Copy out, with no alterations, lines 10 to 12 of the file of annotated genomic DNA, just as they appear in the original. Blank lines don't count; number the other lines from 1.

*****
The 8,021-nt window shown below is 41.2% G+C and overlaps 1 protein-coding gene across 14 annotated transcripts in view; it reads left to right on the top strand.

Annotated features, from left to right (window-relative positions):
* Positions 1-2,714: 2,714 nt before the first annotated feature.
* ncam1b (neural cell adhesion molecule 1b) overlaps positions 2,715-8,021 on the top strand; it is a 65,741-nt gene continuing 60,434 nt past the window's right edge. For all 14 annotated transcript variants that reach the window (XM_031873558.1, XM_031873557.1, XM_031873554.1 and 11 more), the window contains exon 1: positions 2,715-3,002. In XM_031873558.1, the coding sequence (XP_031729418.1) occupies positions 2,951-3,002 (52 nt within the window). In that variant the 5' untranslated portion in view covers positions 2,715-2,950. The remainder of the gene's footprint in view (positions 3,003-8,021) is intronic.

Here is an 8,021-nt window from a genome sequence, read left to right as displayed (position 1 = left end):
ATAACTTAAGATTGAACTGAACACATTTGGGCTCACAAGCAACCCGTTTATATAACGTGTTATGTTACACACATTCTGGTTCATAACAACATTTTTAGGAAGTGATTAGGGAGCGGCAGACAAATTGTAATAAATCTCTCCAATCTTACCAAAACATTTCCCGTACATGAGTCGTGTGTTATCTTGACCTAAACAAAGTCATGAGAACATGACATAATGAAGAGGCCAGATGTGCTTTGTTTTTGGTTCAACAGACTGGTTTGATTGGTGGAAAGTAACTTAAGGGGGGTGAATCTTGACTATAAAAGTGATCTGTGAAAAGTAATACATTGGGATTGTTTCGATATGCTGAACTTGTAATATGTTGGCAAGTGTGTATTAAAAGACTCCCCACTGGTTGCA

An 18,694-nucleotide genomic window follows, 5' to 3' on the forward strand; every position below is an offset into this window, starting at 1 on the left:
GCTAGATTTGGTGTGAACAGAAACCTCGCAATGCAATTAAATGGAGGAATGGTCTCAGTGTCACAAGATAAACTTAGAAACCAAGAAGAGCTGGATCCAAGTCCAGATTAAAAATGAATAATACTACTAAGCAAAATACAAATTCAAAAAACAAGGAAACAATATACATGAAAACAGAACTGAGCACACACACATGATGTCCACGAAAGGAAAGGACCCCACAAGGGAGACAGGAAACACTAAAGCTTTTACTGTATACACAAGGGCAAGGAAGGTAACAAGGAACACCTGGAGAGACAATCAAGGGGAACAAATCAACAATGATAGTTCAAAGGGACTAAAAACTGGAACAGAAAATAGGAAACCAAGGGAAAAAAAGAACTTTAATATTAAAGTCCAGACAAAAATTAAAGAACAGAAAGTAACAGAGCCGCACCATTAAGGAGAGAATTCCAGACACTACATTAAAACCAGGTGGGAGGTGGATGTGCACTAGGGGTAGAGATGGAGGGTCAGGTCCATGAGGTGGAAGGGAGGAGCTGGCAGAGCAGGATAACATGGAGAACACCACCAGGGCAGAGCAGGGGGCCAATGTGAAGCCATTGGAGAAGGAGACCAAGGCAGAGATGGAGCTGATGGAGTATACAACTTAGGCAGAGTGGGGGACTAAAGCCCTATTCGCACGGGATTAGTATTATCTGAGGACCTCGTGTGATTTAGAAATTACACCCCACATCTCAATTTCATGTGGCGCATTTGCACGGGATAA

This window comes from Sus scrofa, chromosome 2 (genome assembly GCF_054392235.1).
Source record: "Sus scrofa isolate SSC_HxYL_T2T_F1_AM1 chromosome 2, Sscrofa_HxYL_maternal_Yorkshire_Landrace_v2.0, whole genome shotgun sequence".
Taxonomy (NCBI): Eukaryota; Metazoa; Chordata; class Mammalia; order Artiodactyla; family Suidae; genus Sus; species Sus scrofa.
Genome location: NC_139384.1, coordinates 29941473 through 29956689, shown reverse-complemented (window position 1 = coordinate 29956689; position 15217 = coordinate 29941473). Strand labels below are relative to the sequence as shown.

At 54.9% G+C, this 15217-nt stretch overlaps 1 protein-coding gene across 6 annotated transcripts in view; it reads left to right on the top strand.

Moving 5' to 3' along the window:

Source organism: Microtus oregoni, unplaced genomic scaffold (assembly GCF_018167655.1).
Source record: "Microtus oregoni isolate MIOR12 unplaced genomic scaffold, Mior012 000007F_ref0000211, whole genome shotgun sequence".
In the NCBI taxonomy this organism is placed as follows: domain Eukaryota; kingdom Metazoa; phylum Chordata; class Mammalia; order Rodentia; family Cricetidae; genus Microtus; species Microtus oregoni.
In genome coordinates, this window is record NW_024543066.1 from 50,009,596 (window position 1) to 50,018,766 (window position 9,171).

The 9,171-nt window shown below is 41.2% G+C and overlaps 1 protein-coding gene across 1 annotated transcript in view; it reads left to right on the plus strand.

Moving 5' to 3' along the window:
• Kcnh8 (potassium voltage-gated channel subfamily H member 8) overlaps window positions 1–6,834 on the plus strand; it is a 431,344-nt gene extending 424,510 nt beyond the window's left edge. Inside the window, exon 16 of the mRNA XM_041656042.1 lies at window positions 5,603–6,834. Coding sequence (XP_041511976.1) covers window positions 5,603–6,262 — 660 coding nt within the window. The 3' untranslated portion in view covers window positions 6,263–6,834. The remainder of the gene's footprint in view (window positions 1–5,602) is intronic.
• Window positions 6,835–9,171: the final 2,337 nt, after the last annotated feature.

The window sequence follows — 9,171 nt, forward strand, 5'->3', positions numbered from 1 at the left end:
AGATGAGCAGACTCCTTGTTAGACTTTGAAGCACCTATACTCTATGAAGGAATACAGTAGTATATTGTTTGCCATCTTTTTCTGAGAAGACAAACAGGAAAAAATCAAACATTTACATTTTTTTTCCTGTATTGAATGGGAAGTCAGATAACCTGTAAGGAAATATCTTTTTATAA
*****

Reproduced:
Source record: "Sus scrofa isolate SSC_HxYL_T2T_F1_AM1 chromosome 2, Sscrofa_HxYL_maternal_Yorkshire_Landrace_v2.0, whole genome shotgun sequence".
Taxonomy (NCBI): Eukaryota; Metazoa; Chordata; class Mammalia; order Artiodactyla; family Suidae; genus Sus; species Sus scrofa.
Genome location: NC_139384.1, coordinates 29941473 through 29956689, shown reverse-complemented (window position 1 = coordinate 29956689; position 15217 = coordinate 29941473). Strand labels below are relative to the sequence as shown.